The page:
Many that hate on the Maldives have never actually been. I think that is a shame. It’s the opposite of what travel and all of its many experiences are to hate something – and tell others not to go – just because you don’t see the appeal. That’s not to say, at all, that you should go if it doesn’t appeal to you.
Some common arguments are that it’s too expensive, too far, there’s “nothing to do except relax and scuba/snorkel,” or – my favorite – that you can just go to the Caribbean. Well, sure you COULD go to the Caribbean instead, but I’m not aware of any hotels there for which you can use points for a free overwater villa. Maybe there is one? Let me know… I’d be happy to try it out! I’m certainly open to Bora Bora or Fiji being a better option for those for which those islands are closer. For me, in NY, they are about equidistant.
“Nothing to do” is sort of exactly the point, though, and if you are like me where you can relax for a bit but also need activity, might I suggest pairing the vacation in the Maldives with a visit to Sri Lanka or India or somewhere in Southwest Asia? When we went, we actually continued on to Singapore, about a 4 hour flight. Of course we all have different lengths of time for which we can do nothing. I have about 5-6 Maldivian nights in me, max. Maybe 7. I’ve seen people book a whole month.
There are many places in the world that I have no desire to go. I have zero interest in seeing Nigeria. Do many love to visit Nigeria? YES! Would I tell anyone not to go because I don’t think it’s my cup of tea? NO! Could I wind up visiting Nigeria one day and think I was wrong to have not gone sooner? Sure! Anything is possible and that is kind of the point.
Some also point to the fact that the Maldives is a Muslim country where you are subject to strict Islamic laws, such as alcohol being forbidden and where they are intolerant of things like homosexuality. Now, this is not untrue – and the latter does bother me.
And its absolutely your right to not visit for these reasons. However, we should remember that there are local customs (and much worse!) that we disagree with the world over and, in most cases, that doesn’t stop us from traveling. Some people even choose to “visit” North Korea!
Frankly, many foreigners might have a thing or two to say about local customs in the US, like carrying AR-15’s to grab a carton of milk at the local Walmart. Would you advise people abroad to never visit the United States? I doubt it.
But more to the point, really, is that the Maldives has a two tier system: One for the local areas and one for resorts. At resorts, they serve alcohol quite freely and without any disdain. People sunbathe in bikinis. Nobody has a problem with same-sex couples. You don’t notice anything as it relates to the Islamic laws at resorts. So, again, I 100% understand if that is a reason why someone doesn’t want to visit but, at the same time, I don’t think it’s a primary reason why most would choose not to nor is it a reason to beat someone else into submission on how they should avoid the Maldives resorts.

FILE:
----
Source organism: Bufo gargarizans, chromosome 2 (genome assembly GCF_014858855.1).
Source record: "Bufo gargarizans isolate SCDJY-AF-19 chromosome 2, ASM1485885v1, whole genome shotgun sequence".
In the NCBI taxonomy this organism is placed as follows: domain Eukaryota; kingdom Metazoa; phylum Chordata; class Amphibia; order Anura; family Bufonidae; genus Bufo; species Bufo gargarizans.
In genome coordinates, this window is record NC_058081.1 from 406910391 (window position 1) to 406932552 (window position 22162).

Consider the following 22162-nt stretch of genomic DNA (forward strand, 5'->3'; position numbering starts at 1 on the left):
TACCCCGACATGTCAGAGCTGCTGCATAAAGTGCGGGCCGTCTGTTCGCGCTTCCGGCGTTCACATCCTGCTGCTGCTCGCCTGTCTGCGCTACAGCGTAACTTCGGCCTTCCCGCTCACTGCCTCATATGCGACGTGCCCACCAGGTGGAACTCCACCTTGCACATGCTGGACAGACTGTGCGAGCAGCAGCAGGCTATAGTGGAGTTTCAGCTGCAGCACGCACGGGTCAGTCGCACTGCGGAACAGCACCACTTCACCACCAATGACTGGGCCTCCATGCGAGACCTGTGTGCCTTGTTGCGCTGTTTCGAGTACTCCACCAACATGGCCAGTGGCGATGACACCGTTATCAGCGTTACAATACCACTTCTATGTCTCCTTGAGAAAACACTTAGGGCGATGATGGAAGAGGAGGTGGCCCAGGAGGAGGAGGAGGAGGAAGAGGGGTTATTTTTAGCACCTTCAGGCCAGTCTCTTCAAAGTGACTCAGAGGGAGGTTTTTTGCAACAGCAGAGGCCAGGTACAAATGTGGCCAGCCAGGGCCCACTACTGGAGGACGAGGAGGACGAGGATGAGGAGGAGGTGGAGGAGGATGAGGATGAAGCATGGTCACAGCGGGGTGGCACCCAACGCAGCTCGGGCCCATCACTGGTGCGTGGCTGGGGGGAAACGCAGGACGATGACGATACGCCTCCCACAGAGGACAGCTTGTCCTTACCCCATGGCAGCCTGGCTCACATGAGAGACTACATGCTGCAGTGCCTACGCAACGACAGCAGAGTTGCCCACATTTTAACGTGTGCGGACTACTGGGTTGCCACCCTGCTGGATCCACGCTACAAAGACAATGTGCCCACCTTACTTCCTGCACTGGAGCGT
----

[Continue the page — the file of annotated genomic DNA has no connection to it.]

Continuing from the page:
My Maldives Experience
I went to the Maldives for the first time in 2019 with my (now) wife. I wrote a review of the W Maldives with levels of praise I have never before heaped on a hotel. It was easily one of my favorite high-end vacations ever and, we both loved it so much that when we got engaged, I spent months painstakingly securing a week at the Waldorf Astoria Maldives for April 2020 with a mix of First and Business Class flights including the Etihad 1st Class Apartment (that the Etihad CEO recently indicated may never fly again….).
Then, when our wedding and subsequent honeymoon got crushed by COVID-19, I painstakingly moved the whole trip to December – except the 2nd half of our trip was in Sri Lanka, which remains closed to visitors, and we still did not feel it was safe to fly so far and be so remote in case one of us fell ill. So, it was cancelled again. And sadly, now, it has become nearly impossible to find 1 standard award night at the Waldorf Astoria, let alone 5-7. So, I’m not sure that will *ever* happen – although I hope that I’ll get lucky and it will.
Otherwise, we may try the St Regis Maldives which has plentiful award availability, or the new Ritz Carlton. I probably lean to the St Regis since the Ritz doesn’t include breakfast for elites on awards (as far as I can tell) and that is a hefty daily cost there.
Anyway, here are some pictures from the W Maldives:
For all of the details of that stay at the W Maldives, again, see my review. I won’t go too far into what I wrote there in this post. But again, we loved it.
What Am I Trying to Say?
I am trying to say that the Maldives may be your dream trip. Or, it may be a complete and total waste of both your points and the cash component that you will pay for the seaplane/boat transfer to your resort and all of your food, drinks, and activities.
I would “bottom line” it this way: If you are truly frugal to the point that you won’t enjoy paying a few thousand dollars in cash to have a trip worth $20k ++, then you should skip the Maldives. Really. But if you get a thrill out of covering most of the total cost with points and look at it as a way to have an experience you would never pay for which, by the way, is my own entire reason for loving miles and points, then I highly recommend you try it out for a special occasion. Either way, make your own decisions… you don’t have to go because bloggers talk it up and you don’t have to skip it because some people hate those bloggers 😉
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New to all of this? My “introduction to miles and points” book, MilesTalk: Live Your Wildest Travel Dreams Using Miles and Points is available on Amazon and at major booksellers.